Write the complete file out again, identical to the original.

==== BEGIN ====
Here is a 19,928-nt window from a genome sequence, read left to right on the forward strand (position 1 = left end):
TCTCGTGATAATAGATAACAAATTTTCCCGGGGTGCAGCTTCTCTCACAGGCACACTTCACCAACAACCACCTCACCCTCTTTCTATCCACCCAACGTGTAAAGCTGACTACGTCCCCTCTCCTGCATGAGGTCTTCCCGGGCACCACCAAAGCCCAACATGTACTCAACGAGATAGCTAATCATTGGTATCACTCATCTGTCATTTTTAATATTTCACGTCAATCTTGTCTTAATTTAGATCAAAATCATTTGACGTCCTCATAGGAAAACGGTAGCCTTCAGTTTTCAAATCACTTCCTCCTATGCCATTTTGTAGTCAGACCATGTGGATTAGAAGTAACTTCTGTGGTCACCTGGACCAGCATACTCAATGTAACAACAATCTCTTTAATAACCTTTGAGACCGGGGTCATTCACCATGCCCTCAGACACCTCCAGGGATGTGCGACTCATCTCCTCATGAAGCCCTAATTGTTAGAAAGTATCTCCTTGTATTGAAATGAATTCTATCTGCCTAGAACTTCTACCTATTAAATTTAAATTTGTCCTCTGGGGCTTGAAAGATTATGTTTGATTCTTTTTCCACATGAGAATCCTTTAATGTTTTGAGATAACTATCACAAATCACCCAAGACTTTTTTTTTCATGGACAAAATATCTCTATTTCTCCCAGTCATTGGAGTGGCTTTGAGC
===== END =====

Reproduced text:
Here is a 19,928-nt window from a genome sequence, read left to right on the forward strand (position 1 = left end):
TCTCGTGATAATAGATAACAAATTTTCCCGGGGTGCAGCTTCTCTCACAGGCACACTTCACCAACAACCACCTCACCCTCTTTCTATCCACCCAACGTGTAAAGCTGACTACGTCCCCTCTCCTGCATGAGGTCTTCCCGGGCACCACCAAAGCCCAACATGTACTCAACGAGATAGCTAATCATTGGTATCACTCATCTGTCATTTTTAATATTTCACGTCAATCTTGTCTTAATTTAGATCAAAATCATTTGACGTCCTCATAGGAAAACGGTAGCCTTCAGTTTTCAAATCACTTCCTCCTATGCCATTTTGTAGTCAGACCATGTGGATTAGAAGTAACTTCTGTGGTCACCTGGACCAGCATACTCAATGTAACAACAATCTCTTTAATAACCTTTGAGACCGGGGTCATTCACCATGCCCTCAGACACCTCCAGGGATGTGCGACTCATCTCCTCATGAAGCCCTAATTGTTAGAAAGTATCTCCTTGTATTGAAATGAATTCTATCTGCCTAGAACTTCTACCTATTAAATTTAAATTTGTCCTCTGGGGCTTGAAAGATTATGTTTGATTCTTTTTCCACATGAGAATCCTTTAATGTTTTGAGATAACTATCACAAATCACCCAAGACTTTTTTTTTCATGGACAAAATATCTCTATTTCTCCCAGTCATTGGAGTGGCTTTGAGC